Today the U.S. Food and Drug Administration (FDA) proposed a new limit, or
action level, for inorganic arsenic in infant rice cereals of 100 parts per
billion, which is consistent with levels recently set by the European
Commission. The FDA’s announcement is based on its assessment of a large body
of scientific information, and seeks to reduce infant exposure to inorganic
arsenic. The American Academy of Pediatrics (AAP) supports the proposed new
action level and offers resources for both parents and pediatricians on the
issue, and will be commenting in more detail on the draft guidance from FDA.
While this guidance is still in draft phase, AAP encourages manufacturers to
act without delay to meet the new action level.
welcomes the steps FDA took today to limit the amount of inorganic arsenic in
infant rice cereal, which is commonly used by parents to feed young infants,”
said AAP president Benard P. Dreyer, MD, FAAP. “To reduce the amount of arsenic
exposure, it is important all children eat a varied diet, including a variety
of infant cereals. The AAP encourages parents to speak with their pediatrician
about their children’s nutrition. Pediatricians can work with parents to ensure
they make good choices and informed decisions about their child’s diet.”
present in two forms: organic and inorganic. Inorganic is considered to be more
toxic than organic arsenic and is a known carcinogen. Rice has higher levels of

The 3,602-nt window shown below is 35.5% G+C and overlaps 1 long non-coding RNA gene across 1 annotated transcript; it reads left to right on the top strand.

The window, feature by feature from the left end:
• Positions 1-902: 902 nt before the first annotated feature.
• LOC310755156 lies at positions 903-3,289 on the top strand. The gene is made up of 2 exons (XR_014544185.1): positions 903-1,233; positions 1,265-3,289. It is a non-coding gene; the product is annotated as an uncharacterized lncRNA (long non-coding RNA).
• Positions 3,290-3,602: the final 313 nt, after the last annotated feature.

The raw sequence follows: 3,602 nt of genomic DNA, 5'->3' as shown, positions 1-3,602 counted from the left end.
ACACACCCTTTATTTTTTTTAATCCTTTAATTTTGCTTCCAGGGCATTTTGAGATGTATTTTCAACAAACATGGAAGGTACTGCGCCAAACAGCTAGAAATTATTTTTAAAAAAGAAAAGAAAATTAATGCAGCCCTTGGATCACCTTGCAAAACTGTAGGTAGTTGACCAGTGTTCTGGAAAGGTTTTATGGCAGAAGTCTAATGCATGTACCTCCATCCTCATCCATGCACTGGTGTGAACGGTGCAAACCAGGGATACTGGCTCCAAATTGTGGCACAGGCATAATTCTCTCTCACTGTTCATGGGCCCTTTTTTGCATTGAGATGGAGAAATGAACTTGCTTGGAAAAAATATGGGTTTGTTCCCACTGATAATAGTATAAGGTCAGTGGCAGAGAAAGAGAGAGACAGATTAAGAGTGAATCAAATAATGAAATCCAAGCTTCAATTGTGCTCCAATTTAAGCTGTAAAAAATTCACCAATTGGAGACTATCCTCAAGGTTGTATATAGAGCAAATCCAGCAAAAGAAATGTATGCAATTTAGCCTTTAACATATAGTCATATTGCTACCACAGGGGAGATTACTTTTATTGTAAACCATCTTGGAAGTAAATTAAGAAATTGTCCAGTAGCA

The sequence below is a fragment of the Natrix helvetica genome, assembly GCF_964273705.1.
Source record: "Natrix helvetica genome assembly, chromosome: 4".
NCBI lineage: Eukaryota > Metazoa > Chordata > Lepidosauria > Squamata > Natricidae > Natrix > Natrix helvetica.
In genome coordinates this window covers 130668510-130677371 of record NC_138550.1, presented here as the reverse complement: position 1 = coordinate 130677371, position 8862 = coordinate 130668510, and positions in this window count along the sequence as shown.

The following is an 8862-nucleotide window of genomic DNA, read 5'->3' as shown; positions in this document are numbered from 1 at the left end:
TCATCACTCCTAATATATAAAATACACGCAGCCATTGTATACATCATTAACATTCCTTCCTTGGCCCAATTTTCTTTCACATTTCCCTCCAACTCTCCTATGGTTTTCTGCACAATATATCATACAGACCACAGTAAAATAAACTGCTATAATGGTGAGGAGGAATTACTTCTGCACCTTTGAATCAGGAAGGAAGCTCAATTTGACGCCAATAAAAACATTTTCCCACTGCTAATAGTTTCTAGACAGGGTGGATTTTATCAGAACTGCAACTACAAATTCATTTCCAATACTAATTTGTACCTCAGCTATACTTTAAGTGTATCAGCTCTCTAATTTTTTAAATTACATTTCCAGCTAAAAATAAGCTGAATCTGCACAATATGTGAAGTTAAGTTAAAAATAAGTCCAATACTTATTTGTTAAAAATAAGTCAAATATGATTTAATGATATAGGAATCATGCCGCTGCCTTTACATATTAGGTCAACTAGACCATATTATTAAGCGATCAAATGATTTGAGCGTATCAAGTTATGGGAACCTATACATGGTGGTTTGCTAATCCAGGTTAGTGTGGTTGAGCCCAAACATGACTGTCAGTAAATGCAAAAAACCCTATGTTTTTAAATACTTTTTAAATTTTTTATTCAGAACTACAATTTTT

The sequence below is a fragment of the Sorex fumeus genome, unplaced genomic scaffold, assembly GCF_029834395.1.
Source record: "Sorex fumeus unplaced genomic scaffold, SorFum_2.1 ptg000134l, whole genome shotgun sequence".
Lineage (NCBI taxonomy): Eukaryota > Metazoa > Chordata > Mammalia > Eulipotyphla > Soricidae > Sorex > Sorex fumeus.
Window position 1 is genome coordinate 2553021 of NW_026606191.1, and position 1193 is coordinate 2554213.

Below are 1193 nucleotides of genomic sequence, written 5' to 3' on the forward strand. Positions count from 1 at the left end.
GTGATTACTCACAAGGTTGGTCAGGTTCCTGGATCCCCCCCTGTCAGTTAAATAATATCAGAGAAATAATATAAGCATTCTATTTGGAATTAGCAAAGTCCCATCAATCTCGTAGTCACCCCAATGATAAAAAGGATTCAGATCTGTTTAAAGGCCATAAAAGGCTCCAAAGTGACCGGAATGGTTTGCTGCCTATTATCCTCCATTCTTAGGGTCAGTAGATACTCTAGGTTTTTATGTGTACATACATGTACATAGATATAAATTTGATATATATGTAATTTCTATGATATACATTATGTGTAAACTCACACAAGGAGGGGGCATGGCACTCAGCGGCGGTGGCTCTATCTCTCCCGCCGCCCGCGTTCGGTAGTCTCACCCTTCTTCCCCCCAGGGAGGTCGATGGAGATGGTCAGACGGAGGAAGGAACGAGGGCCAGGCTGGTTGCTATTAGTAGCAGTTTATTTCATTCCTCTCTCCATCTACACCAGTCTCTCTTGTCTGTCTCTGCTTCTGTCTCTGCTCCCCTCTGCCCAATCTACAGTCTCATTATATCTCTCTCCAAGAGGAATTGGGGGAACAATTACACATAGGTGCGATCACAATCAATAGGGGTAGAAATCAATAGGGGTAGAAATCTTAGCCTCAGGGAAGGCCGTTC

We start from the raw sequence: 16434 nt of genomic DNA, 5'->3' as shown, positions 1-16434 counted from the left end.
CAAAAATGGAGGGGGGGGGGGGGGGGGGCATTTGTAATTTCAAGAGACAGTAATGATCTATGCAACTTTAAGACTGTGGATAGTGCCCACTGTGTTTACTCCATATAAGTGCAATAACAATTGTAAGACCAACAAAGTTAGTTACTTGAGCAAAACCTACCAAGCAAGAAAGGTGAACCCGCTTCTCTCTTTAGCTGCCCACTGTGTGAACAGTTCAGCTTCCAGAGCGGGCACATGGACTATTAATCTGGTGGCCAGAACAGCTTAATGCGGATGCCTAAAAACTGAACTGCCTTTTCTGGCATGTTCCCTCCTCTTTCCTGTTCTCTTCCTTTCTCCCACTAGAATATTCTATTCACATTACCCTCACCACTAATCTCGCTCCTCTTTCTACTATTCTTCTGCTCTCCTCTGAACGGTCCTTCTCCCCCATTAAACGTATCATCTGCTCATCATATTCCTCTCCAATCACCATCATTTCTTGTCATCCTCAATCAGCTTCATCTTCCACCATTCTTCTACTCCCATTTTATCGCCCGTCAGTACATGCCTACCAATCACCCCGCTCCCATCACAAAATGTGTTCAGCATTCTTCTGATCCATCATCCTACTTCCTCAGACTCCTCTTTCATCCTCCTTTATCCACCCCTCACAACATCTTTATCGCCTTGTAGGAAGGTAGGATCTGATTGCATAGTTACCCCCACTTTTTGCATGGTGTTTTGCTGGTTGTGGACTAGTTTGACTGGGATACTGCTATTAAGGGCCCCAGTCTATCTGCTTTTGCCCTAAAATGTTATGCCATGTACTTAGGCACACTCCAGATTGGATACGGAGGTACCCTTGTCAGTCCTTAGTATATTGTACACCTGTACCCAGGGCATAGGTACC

inorganic arsenic than other foods. As rice plants grow, they tend to absorb
arsenic more readily than other food crops. FDA’s analysis found that
pregnancy, infancy and early childhood are periods of greater susceptibility to
adverse health and developmental effects from exposure to inorganic arsenic.
for parents to introduce as first foods besides rice cereal include oat, barley
and multigrain cereals, all of which have lower arsenic levels than rice
cereal. The AAP continues to recommend that parents and caregivers feed babies
iron-fortified cereals to be sure she or he receives enough of this important
recommends that infants be exclusively breastfed for about six months, followed
by continued breastfeeding as complementary foods are introduced. At around six
months, infant cereals can be gradually introduced. Rice cereal fortified with
iron is a good source of nutrients, but it shouldn’t be the only source, and
does not need to be the first source,” said Dr. Dreyer.
The American Academy of
Pediatrics is an organization of 64,000 primary care pediatricians, pediatric
medical subspecialists and pediatric surgical specialists dedicated to the
health, safety and well-being of infants, children, adolescents and young
adults. For more information, visit www.aap.org
and follow us on Twitter @AmerAcadPeds.